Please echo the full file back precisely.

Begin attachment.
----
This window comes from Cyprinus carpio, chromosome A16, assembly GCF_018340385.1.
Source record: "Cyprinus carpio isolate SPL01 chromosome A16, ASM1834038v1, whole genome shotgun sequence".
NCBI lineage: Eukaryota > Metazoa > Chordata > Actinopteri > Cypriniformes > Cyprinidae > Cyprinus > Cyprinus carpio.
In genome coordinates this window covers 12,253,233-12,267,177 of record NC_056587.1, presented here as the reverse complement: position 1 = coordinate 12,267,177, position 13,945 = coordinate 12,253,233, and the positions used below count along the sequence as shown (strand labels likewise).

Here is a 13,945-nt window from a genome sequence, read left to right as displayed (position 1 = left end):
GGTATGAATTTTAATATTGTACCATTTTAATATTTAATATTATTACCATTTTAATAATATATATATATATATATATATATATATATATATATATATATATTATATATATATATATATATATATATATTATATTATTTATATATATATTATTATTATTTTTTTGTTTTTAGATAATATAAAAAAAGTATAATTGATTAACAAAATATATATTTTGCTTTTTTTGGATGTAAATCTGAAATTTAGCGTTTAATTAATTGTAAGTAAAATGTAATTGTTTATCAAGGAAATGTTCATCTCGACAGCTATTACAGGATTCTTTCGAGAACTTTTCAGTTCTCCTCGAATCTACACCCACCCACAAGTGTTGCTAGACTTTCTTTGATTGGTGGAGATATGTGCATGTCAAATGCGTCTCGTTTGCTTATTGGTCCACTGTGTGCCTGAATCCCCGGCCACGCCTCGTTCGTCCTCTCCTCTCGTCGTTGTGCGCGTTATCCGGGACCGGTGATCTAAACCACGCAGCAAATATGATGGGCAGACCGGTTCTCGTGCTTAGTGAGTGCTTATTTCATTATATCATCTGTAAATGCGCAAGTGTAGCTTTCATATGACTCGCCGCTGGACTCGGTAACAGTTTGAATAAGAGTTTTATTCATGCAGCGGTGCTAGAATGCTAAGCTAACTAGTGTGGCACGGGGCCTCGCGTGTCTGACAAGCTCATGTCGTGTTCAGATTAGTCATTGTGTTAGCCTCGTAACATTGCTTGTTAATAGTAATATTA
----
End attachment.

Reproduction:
This window comes from Cyprinus carpio, chromosome A16, assembly GCF_018340385.1.
Source record: "Cyprinus carpio isolate SPL01 chromosome A16, ASM1834038v1, whole genome shotgun sequence".
NCBI lineage: Eukaryota > Metazoa > Chordata > Actinopteri > Cypriniformes > Cyprinidae > Cyprinus > Cyprinus carpio.
In genome coordinates this window covers 12,253,233-12,267,177 of record NC_056587.1, presented here as the reverse complement: position 1 = coordinate 12,267,177, position 13,945 = coordinate 12,253,233, and the positions used below count along the sequence as shown (strand labels likewise).

Here is a 13,945-nt window from a genome sequence, read left to right as displayed (position 1 = left end):
GGTATGAATTTTAATATTGTACCATTTTAATATTTAATATTATTACCATTTTAATAATATATATATATATATATATATATATATATATATATATATATATTATATATATATATATATATATATATATTATATTATTTATATATATATTATTATTATTTTTTTGTTTTTAGATAATATAAAAAAAGTATAATTGATTAACAAAATATATATTTTGCTTTTTTTGGATGTAAATCTGAAATTTAGCGTTTAATTAATTGTAAGTAAAATGTAATTGTTTATCAAGGAAATGTTCATCTCGACAGCTATTACAGGATTCTTTCGAGAACTTTTCAGTTCTCCTCGAATCTACACCCACCCACAAGTGTTGCTAGACTTTCTTTGATTGGTGGAGATATGTGCATGTCAAATGCGTCTCGTTTGCTTATTGGTCCACTGTGTGCCTGAATCCCCGGCCACGCCTCGTTCGTCCTCTCCTCTCGTCGTTGTGCGCGTTATCCGGGACCGGTGATCTAAACCACGCAGCAAATATGATGGGCAGACCGGTTCTCGTGCTTAGTGAGTGCTTATTTCATTATATCATCTGTAAATGCGCAAGTGTAGCTTTCATATGACTCGCCGCTGGACTCGGTAACAGTTTGAATAAGAGTTTTATTCATGCAGCGGTGCTAGAATGCTAAGCTAACTAGTGTGGCACGGGGCCTCGCGTGTCTGACAAGCTCATGTCGTGTTCAGATTAGTCATTGTGTTAGCCTCGTAACATTGCTTGTTAATAGTAATATTA